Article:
Incentive-Compatible Sovereign Debt

Mario R. C. Bersem

Research output: Working paperResearch

Abstract

This paper presents a theory of sovereign borrowing and lending when there is no court to enforce repayment obligations. Specifically, I extend the costly state verification approach in financial contracting to include an ex-post repayment decision in which the borrower repays creditors to avoid repudiation costs. I derive the optimal loan contract, which I call “repudiation-proof debt,” and show how it saves on costly verification and avoids repudiation. Repudiation-proof debt can explain several key facts of sovereign borrowing: (i) why governments issue bonds in the first place; (ii) why strategic defaults occur even under the optimal loan contract; (iii) why such defaults are neither marginal nor total repudiation; and (iv) how repudiation costs mitigate sovereign risk and determine debt capacity in the absence of enforcement.
Original languageEnglish
Place of Publicationwww
PublisherSSRN: Social Science Research Network
Number of pages22
Publication statusPublished - 2012

Keywords

  • Soveriegn Debt
  • Costly State Verification
  • Financial Contracting
  • Repudiation Risk
  • Stategic Deafult

Cite this

Bersem, M. R. C. (2012). Incentive-Compatible Sovereign Debt. www: SSRN: Social Science Research Network.
Bersem, Mario R. C. / Incentive-Compatible Sovereign Debt. www : SSRN: Social Science Research Network, 2012.
@techreport{ebf04d3a593f49078e2747c7415c703f,
title = "Incentive-Compatible Sovereign Debt",
abstract = "This paper presents a theory of sovereign borrowing and lending when there is no court to enforce repayment obligations. Specifically, I extend the costly state verification approach in financial contracting to include an ex-post repayment decision in which the borrower repays creditors to avoid repudiation costs. I derive the optimal loan contract, which I call “repudiation-proof debt,” and show how it saves on costly verification and avoids repudiation. Repudiation-proof debt can explain several key facts of sovereign borrowing: (i) why governments issue bonds in the first place; (ii) why strategic defaults occur even under the optimal loan contract; (iii) why such defaults are neither marginal nor total repudiation; and (iv) how repudiation costs mitigate sovereign risk and determine debt capacity in the absence of enforcement.",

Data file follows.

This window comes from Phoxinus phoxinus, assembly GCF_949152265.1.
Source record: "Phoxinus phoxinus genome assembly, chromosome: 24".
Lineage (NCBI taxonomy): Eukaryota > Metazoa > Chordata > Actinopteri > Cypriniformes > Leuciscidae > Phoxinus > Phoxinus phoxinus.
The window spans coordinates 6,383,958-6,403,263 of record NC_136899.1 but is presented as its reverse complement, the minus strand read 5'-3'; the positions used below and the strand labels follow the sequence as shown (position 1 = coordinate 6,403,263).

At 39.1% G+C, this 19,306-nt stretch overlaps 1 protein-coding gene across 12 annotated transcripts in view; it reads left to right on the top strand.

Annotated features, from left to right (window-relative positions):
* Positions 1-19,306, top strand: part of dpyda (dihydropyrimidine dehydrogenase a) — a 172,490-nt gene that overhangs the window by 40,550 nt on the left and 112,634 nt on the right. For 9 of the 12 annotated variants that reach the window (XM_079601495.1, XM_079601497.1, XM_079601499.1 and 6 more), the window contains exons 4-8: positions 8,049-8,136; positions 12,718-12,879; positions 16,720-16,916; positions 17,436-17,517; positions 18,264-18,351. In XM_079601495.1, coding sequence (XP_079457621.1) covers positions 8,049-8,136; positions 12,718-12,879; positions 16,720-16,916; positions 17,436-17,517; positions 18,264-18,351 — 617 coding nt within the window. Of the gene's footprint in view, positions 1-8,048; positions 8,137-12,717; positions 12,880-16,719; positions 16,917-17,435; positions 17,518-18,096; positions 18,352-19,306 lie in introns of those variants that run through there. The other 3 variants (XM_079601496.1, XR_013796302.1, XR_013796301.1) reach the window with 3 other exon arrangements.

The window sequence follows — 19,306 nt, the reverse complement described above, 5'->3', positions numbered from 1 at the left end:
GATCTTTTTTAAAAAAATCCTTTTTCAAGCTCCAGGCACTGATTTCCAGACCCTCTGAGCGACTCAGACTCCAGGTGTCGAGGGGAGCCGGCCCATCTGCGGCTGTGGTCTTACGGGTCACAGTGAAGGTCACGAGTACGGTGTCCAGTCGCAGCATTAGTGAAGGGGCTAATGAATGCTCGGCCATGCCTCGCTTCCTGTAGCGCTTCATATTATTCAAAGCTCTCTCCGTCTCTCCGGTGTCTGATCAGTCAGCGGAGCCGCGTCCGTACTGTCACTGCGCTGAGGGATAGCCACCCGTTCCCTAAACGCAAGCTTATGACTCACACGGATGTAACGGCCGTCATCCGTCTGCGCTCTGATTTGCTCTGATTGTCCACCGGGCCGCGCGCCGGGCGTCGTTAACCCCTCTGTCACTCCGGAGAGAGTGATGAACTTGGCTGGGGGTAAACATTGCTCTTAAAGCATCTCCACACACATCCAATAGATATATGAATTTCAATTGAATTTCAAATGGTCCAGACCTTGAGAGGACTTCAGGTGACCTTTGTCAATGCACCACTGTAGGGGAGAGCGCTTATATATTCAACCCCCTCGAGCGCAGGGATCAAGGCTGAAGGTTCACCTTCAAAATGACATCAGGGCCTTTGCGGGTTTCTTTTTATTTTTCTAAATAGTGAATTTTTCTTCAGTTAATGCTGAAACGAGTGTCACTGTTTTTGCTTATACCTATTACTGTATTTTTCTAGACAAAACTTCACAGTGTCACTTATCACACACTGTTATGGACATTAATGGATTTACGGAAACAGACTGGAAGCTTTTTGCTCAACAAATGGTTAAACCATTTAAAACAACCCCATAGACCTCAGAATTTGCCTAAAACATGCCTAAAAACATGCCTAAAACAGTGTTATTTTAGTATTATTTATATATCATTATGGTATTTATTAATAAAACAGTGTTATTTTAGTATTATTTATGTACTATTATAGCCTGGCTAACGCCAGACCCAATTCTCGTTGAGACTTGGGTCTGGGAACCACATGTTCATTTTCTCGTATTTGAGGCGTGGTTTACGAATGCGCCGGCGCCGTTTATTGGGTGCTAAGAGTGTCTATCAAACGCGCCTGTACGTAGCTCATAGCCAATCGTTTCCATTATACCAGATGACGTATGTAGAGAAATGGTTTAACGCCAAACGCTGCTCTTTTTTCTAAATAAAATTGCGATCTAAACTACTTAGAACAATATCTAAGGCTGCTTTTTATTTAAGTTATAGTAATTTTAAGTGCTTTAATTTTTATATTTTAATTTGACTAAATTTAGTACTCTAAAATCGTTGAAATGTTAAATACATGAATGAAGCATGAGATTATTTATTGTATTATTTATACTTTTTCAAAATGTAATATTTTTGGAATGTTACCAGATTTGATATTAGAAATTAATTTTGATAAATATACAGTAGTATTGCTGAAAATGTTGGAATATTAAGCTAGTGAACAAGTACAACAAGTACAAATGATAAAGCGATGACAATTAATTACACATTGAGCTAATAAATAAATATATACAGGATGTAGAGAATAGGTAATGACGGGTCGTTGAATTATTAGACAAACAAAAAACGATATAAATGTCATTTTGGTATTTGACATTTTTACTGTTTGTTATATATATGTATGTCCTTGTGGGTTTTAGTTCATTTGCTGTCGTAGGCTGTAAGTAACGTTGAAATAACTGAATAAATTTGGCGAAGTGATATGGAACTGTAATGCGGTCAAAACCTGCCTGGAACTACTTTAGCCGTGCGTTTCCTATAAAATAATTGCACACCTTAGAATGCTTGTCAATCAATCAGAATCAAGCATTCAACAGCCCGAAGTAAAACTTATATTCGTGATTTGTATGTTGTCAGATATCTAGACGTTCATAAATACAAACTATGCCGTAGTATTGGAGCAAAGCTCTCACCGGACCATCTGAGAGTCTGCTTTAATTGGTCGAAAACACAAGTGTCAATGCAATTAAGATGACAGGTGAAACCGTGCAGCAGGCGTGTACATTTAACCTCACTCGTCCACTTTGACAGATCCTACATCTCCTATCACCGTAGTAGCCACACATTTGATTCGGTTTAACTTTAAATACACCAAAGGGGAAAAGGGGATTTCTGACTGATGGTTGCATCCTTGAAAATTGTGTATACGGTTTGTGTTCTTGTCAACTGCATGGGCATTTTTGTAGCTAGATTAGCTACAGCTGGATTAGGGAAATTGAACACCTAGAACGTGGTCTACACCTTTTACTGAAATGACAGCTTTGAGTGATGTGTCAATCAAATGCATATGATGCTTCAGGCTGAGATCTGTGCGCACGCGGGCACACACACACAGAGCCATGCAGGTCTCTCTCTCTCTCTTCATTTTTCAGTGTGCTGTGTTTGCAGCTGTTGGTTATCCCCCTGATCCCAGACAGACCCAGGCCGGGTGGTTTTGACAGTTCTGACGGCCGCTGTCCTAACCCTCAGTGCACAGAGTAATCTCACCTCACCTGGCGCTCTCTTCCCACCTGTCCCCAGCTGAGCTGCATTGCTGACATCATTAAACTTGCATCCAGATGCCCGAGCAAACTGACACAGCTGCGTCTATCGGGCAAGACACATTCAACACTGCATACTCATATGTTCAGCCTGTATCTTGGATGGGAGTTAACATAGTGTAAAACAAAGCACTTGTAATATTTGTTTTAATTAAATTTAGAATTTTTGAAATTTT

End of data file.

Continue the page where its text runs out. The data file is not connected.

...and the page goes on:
keywords = "Soveriegn Debt, Costly State Verification, Financial Contracting, Repudiation Risk, Stategic Deafult, Sovereign Debt, Costly State Verification, Financial Contracting, Repudiation Risk, Strategic Default",
author = "Bersem, {Mario R. C.}",
year = "2012",
language = "English",
publisher = "SSRN: Social Science Research Network",
type = "WorkingPaper",
institution = "SSRN: Social Science Research Network",

}

Bersem, MRC 2012 'Incentive-Compatible Sovereign Debt' SSRN: Social Science Research Network, www.

Incentive-Compatible Sovereign Debt. / Bersem, Mario R. C.

www : SSRN: Social Science Research Network, 2012.

Research output: Working paperResearch

TY - UNPB

T1 - Incentive-Compatible Sovereign Debt

AU - Bersem, Mario R. C.

PY - 2012

Y1 - 2012

N2 - This paper presents a theory of sovereign borrowing and lending when there is no court to enforce repayment obligations. Specifically, I extend the costly state verification approach in financial contracting to include an ex-post repayment decision in which the borrower repays creditors to avoid repudiation costs. I derive the optimal loan contract, which I call “repudiation-proof debt,” and show how it saves on costly verification and avoids repudiation. Repudiation-proof debt can explain several key facts of sovereign borrowing: (i) why governments issue bonds in the first place; (ii) why strategic defaults occur even under the optimal loan contract; (iii) why such defaults are neither marginal nor total repudiation; and (iv) how repudiation costs mitigate sovereign risk and determine debt capacity in the absence of enforcement.

AB - This paper presents a theory of sovereign borrowing and lending when there is no court to enforce repayment obligations. Specifically, I extend the costly state verification approach in financial contracting to include an ex-post repayment decision in which the borrower repays creditors to avoid repudiation costs. I derive the optimal loan contract, which I call “repudiation-proof debt,” and show how it saves on costly verification and avoids repudiation. Repudiation-proof debt can explain several key facts of sovereign borrowing: (i) why governments issue bonds in the first place; (ii) why strategic defaults occur even under the optimal loan contract; (iii) why such defaults are neither marginal nor total repudiation; and (iv) how repudiation costs mitigate sovereign risk and determine debt capacity in the absence of enforcement.

KW - Soveriegn Debt

KW - Costly State Verification

KW - Financial Contracting

KW - Repudiation Risk

KW - Stategic Deafult

KW - Sovereign Debt

KW - Costly State Verification

KW - Financial Contracting

KW - Repudiation Risk

KW - Strategic Default

M3 - Working paper

BT - Incentive-Compatible Sovereign Debt

PB - SSRN: Social Science Research Network

CY - www

ER -

Bersem MRC. Incentive-Compatible Sovereign Debt. www: SSRN: Social Science Research Network. 2012.